Arctic influences climate in Europe
Researchers meet for the "Arctic Climate Workshop"Read out
What significance does the Arctic have for the global development of the climate? How can one improve the climate forecast? Experts from Europe, USA, Canada and Russia will discuss these and many other questions at the "Arctic Climate Workshop", which will take place from 5 to 7 September 2005 at the Potsdam Research Center of the Alfred Wegener Institute for Polar and Marine Research.
The framework for the meeting is the European research project GLIMPSE (Global implications of Arctic climate processes and feedbacks) coordinated by Potsdam atmospheric researchers.
With rising temperatures, dwindling sea ice and melting glaciers, the effects of global climate change in the Arctic are particularly evident. The only a few meters thick sea ice cap at the North Pole is much more susceptible to minor changes in water or air temperature than the kilometer-thick Antarctic ice sheet. The arctic ice, which reflects up to 90 percent of the incoming sunlight like a mirror into the atmosphere, absorbs more solar energy.
The consequence would be an additional strengthening of global warming. Computer modeling should predict the extent of change. However, the high complexity of the Arctic climate system makes reliable forecasts difficult. Above all, it should be noted that in the Arctic regions natural fluctuations have played a major role in the temperature changes of recent decades.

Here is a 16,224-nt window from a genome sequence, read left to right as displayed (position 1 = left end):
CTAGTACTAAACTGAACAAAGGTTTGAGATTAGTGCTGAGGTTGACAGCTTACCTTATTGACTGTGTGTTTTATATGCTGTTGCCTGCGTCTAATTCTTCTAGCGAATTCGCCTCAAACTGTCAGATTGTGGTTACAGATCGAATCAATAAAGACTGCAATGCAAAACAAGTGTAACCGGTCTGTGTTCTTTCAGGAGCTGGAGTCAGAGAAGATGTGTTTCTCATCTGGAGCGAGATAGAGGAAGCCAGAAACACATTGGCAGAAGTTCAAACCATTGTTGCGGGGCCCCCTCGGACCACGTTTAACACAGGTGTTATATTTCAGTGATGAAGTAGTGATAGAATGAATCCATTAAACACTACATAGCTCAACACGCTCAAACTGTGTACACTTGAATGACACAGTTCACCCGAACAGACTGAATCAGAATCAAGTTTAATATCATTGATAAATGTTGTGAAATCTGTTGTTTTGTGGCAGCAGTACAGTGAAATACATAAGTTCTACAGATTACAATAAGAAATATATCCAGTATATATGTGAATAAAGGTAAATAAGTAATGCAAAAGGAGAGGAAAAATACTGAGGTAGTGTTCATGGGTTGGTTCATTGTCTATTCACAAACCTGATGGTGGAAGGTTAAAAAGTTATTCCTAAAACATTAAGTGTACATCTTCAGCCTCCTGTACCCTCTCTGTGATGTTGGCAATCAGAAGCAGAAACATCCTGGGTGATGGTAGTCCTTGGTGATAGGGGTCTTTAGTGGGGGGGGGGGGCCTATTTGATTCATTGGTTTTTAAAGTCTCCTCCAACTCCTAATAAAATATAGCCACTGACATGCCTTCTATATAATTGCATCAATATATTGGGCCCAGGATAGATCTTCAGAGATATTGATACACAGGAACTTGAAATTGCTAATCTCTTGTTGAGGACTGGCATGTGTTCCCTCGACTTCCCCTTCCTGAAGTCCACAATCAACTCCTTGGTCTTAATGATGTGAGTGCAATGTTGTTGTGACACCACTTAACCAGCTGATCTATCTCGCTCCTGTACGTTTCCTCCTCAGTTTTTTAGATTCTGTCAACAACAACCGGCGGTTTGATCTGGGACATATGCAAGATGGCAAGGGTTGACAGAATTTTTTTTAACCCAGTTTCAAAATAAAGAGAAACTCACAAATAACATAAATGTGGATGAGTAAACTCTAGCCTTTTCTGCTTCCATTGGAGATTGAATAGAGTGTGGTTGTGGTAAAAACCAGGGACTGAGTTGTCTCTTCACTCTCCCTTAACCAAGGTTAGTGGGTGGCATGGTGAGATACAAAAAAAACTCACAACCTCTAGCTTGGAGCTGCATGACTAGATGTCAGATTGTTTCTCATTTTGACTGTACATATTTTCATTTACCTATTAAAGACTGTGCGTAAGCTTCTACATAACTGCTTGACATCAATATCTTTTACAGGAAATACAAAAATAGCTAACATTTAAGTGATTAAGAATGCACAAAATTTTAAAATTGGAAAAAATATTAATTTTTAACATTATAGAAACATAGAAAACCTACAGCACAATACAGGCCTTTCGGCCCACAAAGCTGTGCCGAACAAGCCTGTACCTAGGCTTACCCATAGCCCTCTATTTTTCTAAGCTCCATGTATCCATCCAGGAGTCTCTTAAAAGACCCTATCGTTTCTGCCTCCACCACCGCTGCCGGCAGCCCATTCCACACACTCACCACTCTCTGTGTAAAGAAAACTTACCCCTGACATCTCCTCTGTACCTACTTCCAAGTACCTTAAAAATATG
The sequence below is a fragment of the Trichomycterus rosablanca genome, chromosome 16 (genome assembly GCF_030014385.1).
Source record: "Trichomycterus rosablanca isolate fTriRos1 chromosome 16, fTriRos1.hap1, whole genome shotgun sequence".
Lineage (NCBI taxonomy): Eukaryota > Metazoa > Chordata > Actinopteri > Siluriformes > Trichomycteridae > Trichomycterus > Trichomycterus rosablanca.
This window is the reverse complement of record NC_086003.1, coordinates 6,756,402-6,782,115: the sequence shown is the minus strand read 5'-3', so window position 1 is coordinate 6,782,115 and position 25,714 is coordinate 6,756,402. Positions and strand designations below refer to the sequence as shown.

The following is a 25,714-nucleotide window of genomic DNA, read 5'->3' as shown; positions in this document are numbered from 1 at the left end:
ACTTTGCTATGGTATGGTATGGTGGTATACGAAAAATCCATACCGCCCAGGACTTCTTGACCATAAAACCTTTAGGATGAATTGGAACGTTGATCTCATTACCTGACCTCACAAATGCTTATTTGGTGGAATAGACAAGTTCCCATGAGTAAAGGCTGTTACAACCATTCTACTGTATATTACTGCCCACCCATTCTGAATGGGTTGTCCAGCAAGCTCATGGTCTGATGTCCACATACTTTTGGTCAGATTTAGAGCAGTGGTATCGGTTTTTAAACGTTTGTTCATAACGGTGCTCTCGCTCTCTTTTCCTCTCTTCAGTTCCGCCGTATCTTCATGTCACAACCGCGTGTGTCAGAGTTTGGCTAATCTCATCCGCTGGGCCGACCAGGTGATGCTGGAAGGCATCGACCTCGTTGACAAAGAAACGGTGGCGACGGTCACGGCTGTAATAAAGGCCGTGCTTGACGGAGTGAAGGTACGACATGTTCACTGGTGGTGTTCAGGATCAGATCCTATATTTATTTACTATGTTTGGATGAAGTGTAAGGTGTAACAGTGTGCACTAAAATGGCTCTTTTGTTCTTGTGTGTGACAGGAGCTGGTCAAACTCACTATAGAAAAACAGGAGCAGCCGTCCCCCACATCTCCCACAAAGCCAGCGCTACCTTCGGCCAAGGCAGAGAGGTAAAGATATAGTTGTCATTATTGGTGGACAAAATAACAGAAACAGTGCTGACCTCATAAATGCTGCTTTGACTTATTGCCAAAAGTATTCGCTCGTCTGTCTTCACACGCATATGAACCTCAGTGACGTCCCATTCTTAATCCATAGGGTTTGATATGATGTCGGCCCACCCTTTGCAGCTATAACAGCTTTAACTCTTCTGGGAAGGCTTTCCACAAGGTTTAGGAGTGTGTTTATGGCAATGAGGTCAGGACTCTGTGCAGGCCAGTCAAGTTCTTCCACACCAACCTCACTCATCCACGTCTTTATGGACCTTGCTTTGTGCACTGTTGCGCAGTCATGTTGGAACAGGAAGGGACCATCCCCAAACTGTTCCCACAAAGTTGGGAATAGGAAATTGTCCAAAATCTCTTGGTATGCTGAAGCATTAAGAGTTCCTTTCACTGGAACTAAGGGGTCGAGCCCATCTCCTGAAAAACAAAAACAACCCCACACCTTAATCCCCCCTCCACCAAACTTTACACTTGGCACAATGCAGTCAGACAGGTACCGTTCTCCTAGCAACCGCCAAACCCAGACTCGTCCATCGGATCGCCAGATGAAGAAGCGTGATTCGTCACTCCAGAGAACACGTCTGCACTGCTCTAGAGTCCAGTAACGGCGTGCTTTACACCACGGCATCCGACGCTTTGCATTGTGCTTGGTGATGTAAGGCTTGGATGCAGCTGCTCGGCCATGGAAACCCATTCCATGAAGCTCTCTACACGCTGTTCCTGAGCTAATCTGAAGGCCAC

The "Arctic Oscillation" influences the up and down temperatures in the Arctic. This is a large-scale vibration of the atmosphere characterized by opposite air pressure anomalies in the central Arctic and parts of the middle latitudes. The decades lasting vibrations are different pronounced. In the positive phase, which has prevailed since about 1970, strong westerlies in winter drive warm Atlantic air to northern Europe and Siberia. In the negative phase of the Arctic Oscillation, the cold polar air can continue to penetrate south and brings Europeans severe winters, such as last from 1940 to 1970. By including these oscillations in computer modeling, the prediction of future climate development should be significantly improved. display
The ice core analyzes so far show that climatic changes in the Arctic were faster in the past than in the Antarctic. This and the proximity to Northern and Central Europe require a deeper understanding of the mechanisms in the Arctic atmosphere - ocean - sea - ice - land, to better assess the impact of increasing greenhouse gases on our climate.
(idw - Alfred Wegener Institute for Polar and Marine Research, 05.09.2005 - DLO)